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Sexual Violence and a Woman on the Internet

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“I hope you get gang raped by a bunch of pirates. Eat d**k and die.”

Just one of countless messages I received threatening physical or sexual violence.

TW: Sexual Violence. On February 5, 2021 I published an article with the Washington Post’s Made by History perspectives column. The Tampa Bay Buccaneers were about to face off with the Kansas City Chiefs in Super Bowl LV at Raymond James Stadium in Tampa. As a scholar and historian of piracy, I found an opportunity to connect my historical research with a current events moment. The piece was simple. First, I would provide historical context for the Tampa Bay Buccaneers’ name and logo. Second, I would examine the role of pirates like José Gaspar in the Tampa Bay Area. And third, I would offer my thoughts on the connection between the two.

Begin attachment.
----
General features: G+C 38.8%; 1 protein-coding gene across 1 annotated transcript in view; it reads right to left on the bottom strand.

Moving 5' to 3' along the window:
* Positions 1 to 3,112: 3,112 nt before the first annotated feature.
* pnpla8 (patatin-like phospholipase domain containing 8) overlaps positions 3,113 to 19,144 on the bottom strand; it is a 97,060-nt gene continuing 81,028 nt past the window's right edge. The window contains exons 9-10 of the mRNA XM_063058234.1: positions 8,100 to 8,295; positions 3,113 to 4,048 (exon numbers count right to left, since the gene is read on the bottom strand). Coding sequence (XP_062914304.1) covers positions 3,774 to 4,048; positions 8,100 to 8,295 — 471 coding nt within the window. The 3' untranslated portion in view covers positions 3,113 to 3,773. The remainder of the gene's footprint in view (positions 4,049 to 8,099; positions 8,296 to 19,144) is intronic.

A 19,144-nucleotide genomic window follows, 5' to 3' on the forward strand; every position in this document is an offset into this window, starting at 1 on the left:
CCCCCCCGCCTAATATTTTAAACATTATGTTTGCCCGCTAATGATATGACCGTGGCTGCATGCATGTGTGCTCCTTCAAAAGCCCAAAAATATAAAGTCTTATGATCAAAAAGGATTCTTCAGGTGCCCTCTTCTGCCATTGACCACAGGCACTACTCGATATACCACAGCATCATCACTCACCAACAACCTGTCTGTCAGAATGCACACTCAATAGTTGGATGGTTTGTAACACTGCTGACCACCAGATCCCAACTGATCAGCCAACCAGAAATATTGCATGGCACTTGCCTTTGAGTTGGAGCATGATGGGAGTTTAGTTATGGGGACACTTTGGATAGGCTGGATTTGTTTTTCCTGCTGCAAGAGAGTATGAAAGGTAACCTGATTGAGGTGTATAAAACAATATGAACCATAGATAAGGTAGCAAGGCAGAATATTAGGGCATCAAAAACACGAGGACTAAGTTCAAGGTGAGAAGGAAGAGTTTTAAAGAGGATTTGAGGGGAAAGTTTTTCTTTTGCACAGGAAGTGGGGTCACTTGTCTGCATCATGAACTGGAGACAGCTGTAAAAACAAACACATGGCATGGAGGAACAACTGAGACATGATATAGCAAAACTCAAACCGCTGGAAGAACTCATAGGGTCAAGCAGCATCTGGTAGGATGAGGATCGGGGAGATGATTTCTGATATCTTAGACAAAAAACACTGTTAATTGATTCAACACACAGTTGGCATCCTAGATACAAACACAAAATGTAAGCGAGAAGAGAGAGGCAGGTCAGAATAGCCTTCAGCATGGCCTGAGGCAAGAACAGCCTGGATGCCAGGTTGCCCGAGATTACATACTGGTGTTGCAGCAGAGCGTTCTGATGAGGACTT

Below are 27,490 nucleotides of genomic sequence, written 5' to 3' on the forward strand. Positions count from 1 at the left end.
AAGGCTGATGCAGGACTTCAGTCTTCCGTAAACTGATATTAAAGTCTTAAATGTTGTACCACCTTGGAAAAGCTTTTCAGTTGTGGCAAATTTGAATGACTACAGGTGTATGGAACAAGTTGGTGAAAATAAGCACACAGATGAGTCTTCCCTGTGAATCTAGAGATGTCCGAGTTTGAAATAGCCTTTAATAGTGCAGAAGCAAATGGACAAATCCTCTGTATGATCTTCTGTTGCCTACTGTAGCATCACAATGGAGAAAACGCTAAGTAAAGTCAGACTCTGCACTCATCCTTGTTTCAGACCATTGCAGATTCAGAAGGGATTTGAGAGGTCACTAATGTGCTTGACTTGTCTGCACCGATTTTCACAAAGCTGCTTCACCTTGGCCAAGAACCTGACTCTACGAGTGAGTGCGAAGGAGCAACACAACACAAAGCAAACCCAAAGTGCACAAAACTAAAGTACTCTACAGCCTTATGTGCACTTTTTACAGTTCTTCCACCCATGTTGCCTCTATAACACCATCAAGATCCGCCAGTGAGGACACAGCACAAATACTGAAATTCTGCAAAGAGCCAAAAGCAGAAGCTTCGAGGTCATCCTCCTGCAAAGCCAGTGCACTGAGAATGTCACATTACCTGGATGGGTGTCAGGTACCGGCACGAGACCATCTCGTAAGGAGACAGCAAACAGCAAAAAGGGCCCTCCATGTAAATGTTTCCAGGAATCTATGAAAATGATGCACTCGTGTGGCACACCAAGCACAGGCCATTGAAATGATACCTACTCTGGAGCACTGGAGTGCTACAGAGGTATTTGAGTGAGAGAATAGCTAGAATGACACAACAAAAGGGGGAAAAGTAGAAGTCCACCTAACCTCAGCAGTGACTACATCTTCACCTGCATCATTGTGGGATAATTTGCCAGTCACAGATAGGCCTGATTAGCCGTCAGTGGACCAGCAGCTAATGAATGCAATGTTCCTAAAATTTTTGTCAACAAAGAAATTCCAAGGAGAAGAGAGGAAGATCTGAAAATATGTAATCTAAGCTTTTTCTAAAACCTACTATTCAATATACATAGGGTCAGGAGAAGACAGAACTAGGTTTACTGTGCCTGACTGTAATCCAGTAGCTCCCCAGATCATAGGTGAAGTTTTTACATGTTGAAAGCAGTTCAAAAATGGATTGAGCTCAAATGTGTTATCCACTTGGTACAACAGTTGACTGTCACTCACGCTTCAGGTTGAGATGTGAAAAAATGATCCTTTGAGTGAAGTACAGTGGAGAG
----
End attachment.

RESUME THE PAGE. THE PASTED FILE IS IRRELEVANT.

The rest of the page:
Pirates
A view of the pirate ship Jose Gasparilla ahead of Super Bowl LV (Mike Ehrmann/Getty Images)

Little did I know that immediately after the article was published, I would be deluged with an onslaught of horrific and graphic threats of physical and sexual violence. As I wrote in a blog post for The Panorama, I had never experienced anything like it, and being self-taught in the realm of social media, I had no mechanisms through which to manage the mob attacking me. And I’m not alone. Amnesty International published an exposé called Toxic Twitter: Women’s Experiences of Violence and Abuse on Twitter. They argue that although “people of all genders can experience violence and abuse online, the abuse experienced by women is often sexist or misogynistic in nature, and online threats of violence against women are often sexualized and include specific references to women’s bodies.” Further, they state that the goal of this sexual violence is to “create a hostile online environment for women with the goal of shaming, intimidating, degrading, belittling or silencing women.”